Donald Trump Denies Iran Regime Change Plans: 'Nobody Wants to See Terrible Things Happen'

Donald Trump Iran regime change nuclear weapons deal
President Donald Trump speaks as he meets Japanese Prime Minister Shinzo Abe at the Akasaka Palace on May 27, 2019 in Tokyo, Japan. Eugene Hoshiko - Pool/Getty Images

President Donald Trump has said the U.S. is not seeking regime change in Iran, despite several weeks of tension with Tehran and the deployment of additional military resources to the region.

Speaking in Japan on Monday, Trump struck a conciliatory tone on Iran, The Hill reported. The president suggested that rather than a military conflict, the White House wanted to get leaders in Tehran back around the negotiating table and help the country achieve its full potential.

Trump took a hard line on Iran throughout his presidential campaign and first two years in office. A vociferous critic of the 2015 Joint Comprehensive Plan of Action (JCPOA)—colloquially known as the Iran nuclear deal—Trump withdrew the U.S. from the landmark agreement last year.

Now the administration wants to force Iran back to the negotiating table, where U.S. officials hope the regime will agree to a more restrictive deal. This could include limits on Tehran's ballistic missile program and regional influence, though Iran has said neither are up for discussion. The graphic below, provided by Statista, sheds some light on the range and capabilities of Tehran's missiles.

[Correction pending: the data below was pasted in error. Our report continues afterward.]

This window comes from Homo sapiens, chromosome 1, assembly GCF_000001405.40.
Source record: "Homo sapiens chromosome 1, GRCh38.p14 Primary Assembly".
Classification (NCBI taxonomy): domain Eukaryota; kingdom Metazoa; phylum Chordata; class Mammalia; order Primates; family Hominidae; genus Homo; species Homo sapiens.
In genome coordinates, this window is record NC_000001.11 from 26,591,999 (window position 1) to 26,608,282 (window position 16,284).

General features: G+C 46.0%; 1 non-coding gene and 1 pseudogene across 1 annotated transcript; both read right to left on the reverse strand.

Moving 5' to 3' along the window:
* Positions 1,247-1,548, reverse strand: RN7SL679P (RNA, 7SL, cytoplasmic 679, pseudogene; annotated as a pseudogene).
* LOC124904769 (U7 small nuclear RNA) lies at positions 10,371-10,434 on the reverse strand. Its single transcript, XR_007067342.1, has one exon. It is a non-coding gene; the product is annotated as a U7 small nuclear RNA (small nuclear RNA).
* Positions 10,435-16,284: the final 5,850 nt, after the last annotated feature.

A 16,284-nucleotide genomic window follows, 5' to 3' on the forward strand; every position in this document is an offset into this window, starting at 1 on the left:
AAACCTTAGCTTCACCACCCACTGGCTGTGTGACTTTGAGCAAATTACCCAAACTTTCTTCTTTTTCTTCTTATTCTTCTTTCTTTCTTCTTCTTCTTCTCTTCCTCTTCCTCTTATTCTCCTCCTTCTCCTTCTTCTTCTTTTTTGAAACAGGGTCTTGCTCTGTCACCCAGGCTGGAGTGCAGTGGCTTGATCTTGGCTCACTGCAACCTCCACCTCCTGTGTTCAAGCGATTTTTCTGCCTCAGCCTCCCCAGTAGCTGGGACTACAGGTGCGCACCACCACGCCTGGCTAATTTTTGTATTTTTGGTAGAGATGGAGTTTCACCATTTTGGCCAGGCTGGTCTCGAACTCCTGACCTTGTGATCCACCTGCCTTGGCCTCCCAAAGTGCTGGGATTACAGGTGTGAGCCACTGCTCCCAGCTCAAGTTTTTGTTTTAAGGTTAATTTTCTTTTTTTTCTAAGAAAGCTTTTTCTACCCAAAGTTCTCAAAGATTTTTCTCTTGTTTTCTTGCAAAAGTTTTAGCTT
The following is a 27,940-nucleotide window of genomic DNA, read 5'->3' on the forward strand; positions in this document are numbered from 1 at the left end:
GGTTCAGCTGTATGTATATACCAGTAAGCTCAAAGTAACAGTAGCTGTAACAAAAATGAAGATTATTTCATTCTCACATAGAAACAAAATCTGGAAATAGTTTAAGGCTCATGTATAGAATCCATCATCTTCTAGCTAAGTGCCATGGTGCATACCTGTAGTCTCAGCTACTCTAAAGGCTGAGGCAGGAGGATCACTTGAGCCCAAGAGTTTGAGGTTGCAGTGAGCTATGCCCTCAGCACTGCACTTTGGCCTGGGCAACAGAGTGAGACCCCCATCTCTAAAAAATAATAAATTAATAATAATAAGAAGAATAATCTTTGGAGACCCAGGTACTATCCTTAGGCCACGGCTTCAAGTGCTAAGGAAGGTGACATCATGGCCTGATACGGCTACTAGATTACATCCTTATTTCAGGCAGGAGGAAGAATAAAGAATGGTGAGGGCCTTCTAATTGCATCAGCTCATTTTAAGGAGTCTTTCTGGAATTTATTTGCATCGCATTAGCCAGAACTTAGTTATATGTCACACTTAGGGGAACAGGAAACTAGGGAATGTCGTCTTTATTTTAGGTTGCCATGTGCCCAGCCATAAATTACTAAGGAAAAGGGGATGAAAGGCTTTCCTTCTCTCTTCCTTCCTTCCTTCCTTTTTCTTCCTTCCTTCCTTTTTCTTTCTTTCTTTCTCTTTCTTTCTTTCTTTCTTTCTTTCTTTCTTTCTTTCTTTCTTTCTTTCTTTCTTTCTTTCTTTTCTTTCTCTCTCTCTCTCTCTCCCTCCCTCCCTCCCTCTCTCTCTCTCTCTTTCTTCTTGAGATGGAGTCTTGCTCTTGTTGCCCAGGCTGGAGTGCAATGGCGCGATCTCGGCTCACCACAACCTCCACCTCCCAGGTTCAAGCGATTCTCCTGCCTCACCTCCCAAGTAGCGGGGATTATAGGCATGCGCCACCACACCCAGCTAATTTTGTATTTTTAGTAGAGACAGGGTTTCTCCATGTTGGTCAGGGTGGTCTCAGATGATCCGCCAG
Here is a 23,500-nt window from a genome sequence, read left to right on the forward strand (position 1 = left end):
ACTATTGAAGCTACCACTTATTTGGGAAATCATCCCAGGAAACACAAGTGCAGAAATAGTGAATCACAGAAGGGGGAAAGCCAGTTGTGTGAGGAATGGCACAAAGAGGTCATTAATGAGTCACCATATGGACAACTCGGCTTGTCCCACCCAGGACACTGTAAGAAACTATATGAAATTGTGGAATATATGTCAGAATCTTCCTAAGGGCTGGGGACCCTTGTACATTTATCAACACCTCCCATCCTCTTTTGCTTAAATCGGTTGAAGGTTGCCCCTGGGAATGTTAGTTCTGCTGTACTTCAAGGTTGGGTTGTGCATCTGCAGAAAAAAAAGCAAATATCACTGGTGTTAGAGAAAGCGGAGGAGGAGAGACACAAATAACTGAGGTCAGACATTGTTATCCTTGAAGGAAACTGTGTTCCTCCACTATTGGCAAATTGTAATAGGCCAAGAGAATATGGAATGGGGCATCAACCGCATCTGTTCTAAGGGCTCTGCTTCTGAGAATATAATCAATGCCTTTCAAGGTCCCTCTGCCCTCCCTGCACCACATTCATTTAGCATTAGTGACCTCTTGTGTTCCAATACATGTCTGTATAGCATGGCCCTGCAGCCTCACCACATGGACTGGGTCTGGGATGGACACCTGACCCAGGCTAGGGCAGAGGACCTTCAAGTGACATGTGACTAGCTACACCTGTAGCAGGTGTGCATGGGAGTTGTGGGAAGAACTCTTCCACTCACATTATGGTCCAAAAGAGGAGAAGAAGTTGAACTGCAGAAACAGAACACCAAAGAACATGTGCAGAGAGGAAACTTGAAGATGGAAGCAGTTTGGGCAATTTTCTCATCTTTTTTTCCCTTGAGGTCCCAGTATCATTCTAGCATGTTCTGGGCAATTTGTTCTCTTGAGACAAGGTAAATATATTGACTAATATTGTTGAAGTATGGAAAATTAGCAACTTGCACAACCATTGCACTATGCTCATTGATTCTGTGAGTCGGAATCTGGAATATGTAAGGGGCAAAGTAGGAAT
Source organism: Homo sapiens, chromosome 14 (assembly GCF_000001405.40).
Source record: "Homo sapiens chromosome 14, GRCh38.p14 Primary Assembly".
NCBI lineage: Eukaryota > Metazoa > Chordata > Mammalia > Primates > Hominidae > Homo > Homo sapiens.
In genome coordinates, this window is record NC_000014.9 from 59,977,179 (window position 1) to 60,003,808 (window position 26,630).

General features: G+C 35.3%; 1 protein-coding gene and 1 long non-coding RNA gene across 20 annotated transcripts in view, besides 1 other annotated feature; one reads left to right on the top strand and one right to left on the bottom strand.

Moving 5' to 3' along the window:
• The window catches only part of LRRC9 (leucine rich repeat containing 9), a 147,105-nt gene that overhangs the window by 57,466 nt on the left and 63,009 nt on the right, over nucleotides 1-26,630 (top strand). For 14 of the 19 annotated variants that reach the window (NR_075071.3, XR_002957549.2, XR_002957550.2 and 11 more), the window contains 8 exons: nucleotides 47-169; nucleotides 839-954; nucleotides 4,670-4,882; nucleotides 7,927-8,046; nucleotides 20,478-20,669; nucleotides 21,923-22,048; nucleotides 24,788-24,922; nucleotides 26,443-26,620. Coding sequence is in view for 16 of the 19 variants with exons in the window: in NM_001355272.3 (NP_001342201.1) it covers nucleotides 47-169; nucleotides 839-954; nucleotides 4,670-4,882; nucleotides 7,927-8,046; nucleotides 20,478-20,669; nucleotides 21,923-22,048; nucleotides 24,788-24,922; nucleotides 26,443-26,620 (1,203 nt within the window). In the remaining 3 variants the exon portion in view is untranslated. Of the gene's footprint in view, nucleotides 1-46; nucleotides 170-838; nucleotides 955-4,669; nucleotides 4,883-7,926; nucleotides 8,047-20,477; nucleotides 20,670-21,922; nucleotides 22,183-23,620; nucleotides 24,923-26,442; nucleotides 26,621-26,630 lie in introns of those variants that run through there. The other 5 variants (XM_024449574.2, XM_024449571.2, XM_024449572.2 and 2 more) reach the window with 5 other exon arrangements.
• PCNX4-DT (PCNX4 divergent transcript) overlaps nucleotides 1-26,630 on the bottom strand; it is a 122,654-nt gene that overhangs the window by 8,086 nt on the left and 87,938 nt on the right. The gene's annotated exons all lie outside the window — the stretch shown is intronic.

Economic and diplomatic sanctions are the backbone of Trump's "maximum pressure" strategy, but tensions increased this month when the U.S. sent an aircraft carrier strike group, B-52 bombers and a Patriot missile battery to the region citing an imminent threat from either Iranian forces or the country's proxies. Last week, the president also announced that some 1,500 troops would be sent to the region to counter Iranian influence.

Trump has been characteristically unpredictable in his public comments, bouncing between downplaying the chance of war and threatening the "official end" of Iran. In private, he is reportedly pushing for a diplomatic end to the standoff, despite the efforts of more hawkish aides like National Security Adviser John Bolton.

Speaking Monday during his four-day state visit to Japan, Trump said his focus was reaching an agreement with Tehran. "I'm not looking to hurt Iran at all," he told reporters, according to The Hill. "I'm looking to have Iran say, 'no nuclear weapons,'" the president explained.

Despite the war of words raging between Washington and Tehran, the president is confident of success. "I think we'll make a deal," Trump told the press conference. "I think Iran, again I think Iran has tremendous economic potential. and I look forward to letting them get back to the stage where they can show that."

"These are great people," he continued. "It has a chance to be a great country, with the same leadership. We're not looking for regime change. I just want to make that clear. We're looking for no nuclear weapons."

Trump added that "nobody wants to see terrible things happen," according to Al Jazeera.